I wanted to get some clarity on an experience I had recently.
Upon awakening a few mornings ago the experience was of an awareness of a shift of perception from that of Gary having awareness to that of me containing Gary. The quality of awareness didn’t change. It was the same awareness as always. The experience was awareness moving out of Gary and realizing itself as me—not Gary—and that I’ve always been this same awareness. I just “thought” I was Gary. There was the thought that nothing has really changed, and yet there was this interesting shift. The perspective of the experience was definitely from me, awareness, and yet there was the experience and thoughts defining it. I guess it’s the subtle body that needs to understand the experience and to clarify?
I’m just me, as always.
It’s nice to hear from you and I’m glad to find out that you’ve stuck with Vedanta. It seems like your hard work is paying off because it sounds to me like your knowledge is very clear, assuming two absolutely crucial conditions are met. Now, I’m not saying that they aren’t, or that you don’t already know the things I’m going to talk about. But you reached out to me, so I have to put on my teaching hat and perform some due diligence. One thing I will say first is that it is never my duty (or anyone else’s duty for that matter) to determine whether someone else is enlightened or not. Enlightenment is an understanding. Understanding is in the mind, and one person can never fully know the mind of another. So all I can do here is evaluate what you’ve said to me and then give you some guidelines so you can check your own understanding. Because as Ashtavakra says, “If you believe you are free, you are free. If you believe you are bound, you are bound.” You are not free because I say so (or anyone other person for that matter). You are free because freedom if your true nature. It’s up to you to figure out if you really know this to be true, or not.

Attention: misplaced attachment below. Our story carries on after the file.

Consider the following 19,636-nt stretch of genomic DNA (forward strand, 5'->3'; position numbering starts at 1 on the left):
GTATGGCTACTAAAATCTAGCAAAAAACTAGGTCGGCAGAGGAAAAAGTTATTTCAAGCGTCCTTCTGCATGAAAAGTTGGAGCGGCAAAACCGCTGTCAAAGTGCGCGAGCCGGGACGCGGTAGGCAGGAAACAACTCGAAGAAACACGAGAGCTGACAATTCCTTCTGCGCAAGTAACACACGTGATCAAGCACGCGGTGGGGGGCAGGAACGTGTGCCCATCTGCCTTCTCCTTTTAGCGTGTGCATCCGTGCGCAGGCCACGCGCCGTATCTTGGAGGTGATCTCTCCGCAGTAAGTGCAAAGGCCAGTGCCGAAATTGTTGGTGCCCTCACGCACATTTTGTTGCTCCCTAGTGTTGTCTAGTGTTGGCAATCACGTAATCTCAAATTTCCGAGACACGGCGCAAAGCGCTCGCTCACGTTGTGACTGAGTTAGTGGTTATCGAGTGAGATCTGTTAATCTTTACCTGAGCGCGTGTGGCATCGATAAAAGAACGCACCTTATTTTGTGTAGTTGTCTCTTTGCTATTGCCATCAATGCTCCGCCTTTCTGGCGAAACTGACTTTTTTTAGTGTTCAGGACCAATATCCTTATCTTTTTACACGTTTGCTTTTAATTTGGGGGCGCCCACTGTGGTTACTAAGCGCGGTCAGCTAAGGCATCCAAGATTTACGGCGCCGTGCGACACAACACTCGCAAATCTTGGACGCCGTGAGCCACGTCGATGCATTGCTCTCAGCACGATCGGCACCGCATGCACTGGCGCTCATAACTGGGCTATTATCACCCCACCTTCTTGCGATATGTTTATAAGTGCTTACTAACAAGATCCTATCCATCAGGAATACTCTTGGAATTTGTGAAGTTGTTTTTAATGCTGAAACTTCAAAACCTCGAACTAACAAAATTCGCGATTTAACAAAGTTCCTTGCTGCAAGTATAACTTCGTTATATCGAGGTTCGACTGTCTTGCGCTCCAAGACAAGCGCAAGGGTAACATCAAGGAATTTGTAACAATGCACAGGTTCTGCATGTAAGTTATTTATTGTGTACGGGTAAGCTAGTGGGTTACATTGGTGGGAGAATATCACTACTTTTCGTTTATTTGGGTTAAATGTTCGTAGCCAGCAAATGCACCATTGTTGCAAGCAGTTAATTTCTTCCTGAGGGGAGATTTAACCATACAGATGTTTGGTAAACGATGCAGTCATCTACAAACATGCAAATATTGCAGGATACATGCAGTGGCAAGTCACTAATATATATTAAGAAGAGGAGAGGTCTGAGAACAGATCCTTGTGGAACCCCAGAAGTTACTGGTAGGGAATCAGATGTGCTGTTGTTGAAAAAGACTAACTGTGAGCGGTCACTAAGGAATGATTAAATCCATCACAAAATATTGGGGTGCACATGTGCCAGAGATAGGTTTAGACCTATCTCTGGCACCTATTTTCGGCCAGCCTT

1. The first condition for moksha is that the knowledge is doubt-free, meaning completely clear. But, being clear that you are atma is not the whole enchilada, so to speak. You cannot stop at the conclusion that you are consciousness with Gary appearing in you. The apparent relationship between the consciousness and Gary, as well as their ultimate non-difference, must be understood. Otherwise, you are left with the fundamental duality of consciousness and Gary. And that is not moksha because the pesky problem of objects—either your dependence upon them or fear of them—has not been resolved. Even if you do not fear objects or feel like you depend on them, it still doesn’t solve the problem. Why? Because you cannot have moksha—freedom—if something other than you exists. If objects are real and something fundamentally different than you, then wherever they are, you are not. Hence, their mere existence limits you. (This is the fundamental flaw of Yoga/Sankhya, but that is a technical point and I digress).